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First off today, Gregg Keizer at Computerworld reports that Microsoft has filed a motion in a Seattle federal court to ask permission to subpoena Comcast for information on a suspected pirate who has allegedly activated thousands of copies of Windows 7 and Microsoft Office 2013 illegally.
According to Microsoft, the owner of a single IP address on Comcast’s network is using activation keys obtained from the Microsoft supply chain to illegally activate pirated Microsoft products. This includes using keys more times than authorized, outside of the geographic boundaries for the key or keys intended for someone else.
Product activation is a key tool in Microsoft’s anti-piracy software, locking the product to a 25-character code that must be verified online. Microsoft says that, despite reasonable attempts, it’s been unable to determine who is committing the infringement and it needs Comcast’s help in finding out.
Next up today, Ed Christman at Billboard reports that the National Music Publishers’ Association (NMPA) proposed settlement with Spotify will include some $5 million in damages on top of repayment of between $16-$25 million Spotify allegedly owes publishers.
The NMPA sued Spotify over allegedly unpaid mechanical royalties, the royalties that are paid to songwriters when their music is sold or streamed on demand. Spotify claimed that it was inadequate data that led to the lack of payment and they had set aside the royalties. However, many publishers and songwriters claimed that it was Spotify’s responsibility to fix such issues.
The current proposed settlement, which is widely reported but not confirmed, would add $5 million in damages on top of the back royalties owed. Spotify would also start a collaborative effort with publishers to fix the metadata issues and ensure proper royalty payments in the future. If this settlement is proposed and accepted, songwriters and publishers will have to choose either to opt out or accept the settlement.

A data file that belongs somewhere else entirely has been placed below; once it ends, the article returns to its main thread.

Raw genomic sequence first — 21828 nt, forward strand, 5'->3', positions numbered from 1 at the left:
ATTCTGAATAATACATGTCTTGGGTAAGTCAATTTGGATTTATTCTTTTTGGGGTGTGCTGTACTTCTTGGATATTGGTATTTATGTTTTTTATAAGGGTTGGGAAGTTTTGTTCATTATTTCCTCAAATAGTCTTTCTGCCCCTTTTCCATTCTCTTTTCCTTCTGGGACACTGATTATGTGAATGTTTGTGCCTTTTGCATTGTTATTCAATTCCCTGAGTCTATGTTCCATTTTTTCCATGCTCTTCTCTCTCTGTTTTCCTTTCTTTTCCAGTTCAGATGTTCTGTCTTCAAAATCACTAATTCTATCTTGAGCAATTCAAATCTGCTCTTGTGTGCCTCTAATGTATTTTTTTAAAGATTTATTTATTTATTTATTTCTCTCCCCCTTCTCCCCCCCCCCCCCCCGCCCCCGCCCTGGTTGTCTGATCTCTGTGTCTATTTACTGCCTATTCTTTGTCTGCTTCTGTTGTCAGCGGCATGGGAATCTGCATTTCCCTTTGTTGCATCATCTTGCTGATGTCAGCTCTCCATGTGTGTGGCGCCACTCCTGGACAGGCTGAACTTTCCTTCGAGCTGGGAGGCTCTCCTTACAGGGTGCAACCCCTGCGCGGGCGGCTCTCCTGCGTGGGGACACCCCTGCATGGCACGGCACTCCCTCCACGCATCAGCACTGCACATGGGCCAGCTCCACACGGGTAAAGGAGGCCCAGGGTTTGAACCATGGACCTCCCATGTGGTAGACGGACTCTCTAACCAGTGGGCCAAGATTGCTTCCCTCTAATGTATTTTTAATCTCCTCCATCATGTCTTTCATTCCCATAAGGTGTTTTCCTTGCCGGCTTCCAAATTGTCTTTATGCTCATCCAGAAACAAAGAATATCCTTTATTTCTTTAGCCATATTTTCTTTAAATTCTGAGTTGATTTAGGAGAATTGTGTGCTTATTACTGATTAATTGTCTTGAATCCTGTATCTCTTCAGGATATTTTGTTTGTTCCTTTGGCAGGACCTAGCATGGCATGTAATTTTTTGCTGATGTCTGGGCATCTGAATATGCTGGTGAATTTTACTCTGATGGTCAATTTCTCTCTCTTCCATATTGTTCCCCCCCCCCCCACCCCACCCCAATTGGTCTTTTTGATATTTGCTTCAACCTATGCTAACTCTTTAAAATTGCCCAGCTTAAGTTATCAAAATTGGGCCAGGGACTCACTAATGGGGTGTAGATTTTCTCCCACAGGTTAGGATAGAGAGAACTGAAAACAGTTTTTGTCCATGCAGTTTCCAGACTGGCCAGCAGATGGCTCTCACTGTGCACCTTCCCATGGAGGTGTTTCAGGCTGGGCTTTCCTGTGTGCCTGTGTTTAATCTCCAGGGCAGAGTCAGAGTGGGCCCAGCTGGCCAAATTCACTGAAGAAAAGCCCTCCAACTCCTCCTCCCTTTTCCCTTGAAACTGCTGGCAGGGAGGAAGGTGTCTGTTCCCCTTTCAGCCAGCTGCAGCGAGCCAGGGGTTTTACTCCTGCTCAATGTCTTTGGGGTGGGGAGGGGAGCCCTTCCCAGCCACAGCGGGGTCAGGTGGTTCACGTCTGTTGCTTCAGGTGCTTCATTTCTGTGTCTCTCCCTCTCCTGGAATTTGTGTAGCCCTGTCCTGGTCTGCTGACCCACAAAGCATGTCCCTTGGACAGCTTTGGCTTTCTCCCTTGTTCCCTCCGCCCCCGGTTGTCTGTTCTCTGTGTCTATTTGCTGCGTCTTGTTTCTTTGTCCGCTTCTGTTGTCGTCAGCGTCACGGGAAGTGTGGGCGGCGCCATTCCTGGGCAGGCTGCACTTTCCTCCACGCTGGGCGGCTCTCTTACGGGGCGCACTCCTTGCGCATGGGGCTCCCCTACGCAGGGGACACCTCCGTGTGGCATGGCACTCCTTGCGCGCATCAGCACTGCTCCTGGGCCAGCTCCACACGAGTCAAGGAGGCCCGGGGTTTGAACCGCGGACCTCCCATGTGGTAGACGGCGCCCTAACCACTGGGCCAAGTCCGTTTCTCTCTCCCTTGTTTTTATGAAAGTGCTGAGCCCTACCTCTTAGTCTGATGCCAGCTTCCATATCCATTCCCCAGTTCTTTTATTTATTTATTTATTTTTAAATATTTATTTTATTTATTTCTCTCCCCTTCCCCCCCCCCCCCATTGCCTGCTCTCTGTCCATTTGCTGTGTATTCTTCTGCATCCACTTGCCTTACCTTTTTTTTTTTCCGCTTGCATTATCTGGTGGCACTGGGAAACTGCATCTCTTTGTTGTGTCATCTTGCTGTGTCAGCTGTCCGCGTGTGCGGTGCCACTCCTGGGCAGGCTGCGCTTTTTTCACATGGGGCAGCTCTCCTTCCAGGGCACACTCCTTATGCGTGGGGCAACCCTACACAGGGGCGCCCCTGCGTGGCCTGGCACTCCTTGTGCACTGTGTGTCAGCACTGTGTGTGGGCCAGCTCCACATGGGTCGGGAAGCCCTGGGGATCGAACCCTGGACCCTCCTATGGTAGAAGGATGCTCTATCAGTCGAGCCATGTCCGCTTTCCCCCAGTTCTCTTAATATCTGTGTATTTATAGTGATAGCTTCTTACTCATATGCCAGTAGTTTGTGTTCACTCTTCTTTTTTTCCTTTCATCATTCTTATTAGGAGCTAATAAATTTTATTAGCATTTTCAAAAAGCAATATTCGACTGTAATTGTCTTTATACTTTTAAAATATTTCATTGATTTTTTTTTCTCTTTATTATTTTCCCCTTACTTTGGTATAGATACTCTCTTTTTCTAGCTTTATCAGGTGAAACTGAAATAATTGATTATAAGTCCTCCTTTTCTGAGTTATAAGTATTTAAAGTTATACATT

Finally today, Jack Marshall at the Wall Street Journal reports that Facebook has teamed up with the Automattic, the owners of WordPress.com, to create a WordPress plugin that will enable WordPress users to publish Facebook Instant Articles.
Facebook recently launched its Instant Articles feature as a way for publishers to feature their content directly on Facebook’s site rather than simply posting links. The feature was originally limited to a small collection of major publishers but Facebook recently announced that, on April 12th, it will be opening up the platform to all publishers, regardless of size.
However, implementing Instant Articles on site, previously, required technical expertise likely out of reach to most bloggers. As such, Facebook is working with Automattic to produce a simple plugin that, according to Facebook, should require only 30 seconds to install and set up.
That’s it for the three count today. We will be back tomorrow with three more copyright links. If you have a link that you want to suggest a link for the column or have any proposals to make it better. Feel free to leave a comment or send me an email. I hope to hear from you.